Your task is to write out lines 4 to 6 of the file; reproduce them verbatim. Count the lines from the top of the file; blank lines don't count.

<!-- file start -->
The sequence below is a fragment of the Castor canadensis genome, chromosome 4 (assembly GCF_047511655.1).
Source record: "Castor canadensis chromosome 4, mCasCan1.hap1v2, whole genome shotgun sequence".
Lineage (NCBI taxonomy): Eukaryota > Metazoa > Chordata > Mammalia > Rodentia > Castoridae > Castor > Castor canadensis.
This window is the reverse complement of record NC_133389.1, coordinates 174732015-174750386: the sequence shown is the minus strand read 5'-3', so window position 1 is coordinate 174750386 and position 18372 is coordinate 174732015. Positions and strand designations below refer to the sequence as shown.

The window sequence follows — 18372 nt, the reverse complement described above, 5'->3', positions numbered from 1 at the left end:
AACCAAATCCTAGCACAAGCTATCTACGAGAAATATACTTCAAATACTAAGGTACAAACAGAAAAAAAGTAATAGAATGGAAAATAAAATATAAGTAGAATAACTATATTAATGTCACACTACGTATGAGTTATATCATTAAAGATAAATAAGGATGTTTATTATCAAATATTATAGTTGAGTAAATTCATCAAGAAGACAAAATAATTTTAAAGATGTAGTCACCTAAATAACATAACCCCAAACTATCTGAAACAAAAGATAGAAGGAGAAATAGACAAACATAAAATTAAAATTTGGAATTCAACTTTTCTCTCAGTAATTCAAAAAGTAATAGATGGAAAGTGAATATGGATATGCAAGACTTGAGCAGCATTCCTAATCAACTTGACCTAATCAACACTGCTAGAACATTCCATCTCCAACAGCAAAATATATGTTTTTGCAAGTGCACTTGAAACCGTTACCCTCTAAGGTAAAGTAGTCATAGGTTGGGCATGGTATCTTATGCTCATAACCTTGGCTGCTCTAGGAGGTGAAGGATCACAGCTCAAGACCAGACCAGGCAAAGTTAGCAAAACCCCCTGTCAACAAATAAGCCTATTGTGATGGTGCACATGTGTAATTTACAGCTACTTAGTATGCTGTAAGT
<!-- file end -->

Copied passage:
This window is the reverse complement of record NC_133389.1, coordinates 174732015-174750386: the sequence shown is the minus strand read 5'-3', so window position 1 is coordinate 174750386 and position 18372 is coordinate 174732015. Positions and strand designations below refer to the sequence as shown.

The window sequence follows — 18372 nt, the reverse complement described above, 5'->3', positions numbered from 1 at the left end:
AACCAAATCCTAGCACAAGCTATCTACGAGAAATATACTTCAAATACTAAGGTACAAACAGAAAAAAAGTAATAGAATGGAAAATAAAATATAAGTAGAATAACTATATTAATGTCACACTACGTATGAGTTATATCATTAAAGATAAATAAGGATGTTTATTATCAAATATTATAGTTGAGTAAATTCATCAAGAAGACAAAATAATTTTAAAGATGTAGTCACCTAAATAACATAACCCCAAACTATCTGAAACAAAAGATAGAAGGAGAAATAGACAAACATAAAATTAAAATTTGGAATTCAACTTTTCTCTCAGTAATTCAAAAAGTAATAGATGGAAAGTGAATATGGATATGCAAGACTTGAGCAGCATTCCTAATCAACTTGACCTAATCAACACTGCTAGAACATTCCATCTCCAACAGCAAAATATATGTTTTTGCAAGTGCACTTGAAACCGTTACCCTCTAAGGTAAAGTAGTCATAGGTTGGGCATGGTATCTTATGCTCATAACCTTGGCTGCTCTAGGAGGTGAAGGATCACAGCTCAAGACCAGACCAGGCAAAGTTAGCAAAACCCCCTGTCAACAAATAAGCCTATTGTGATGGTGCACATGTGTAATTTACAGCTACTTAGTATGCTGTAAGT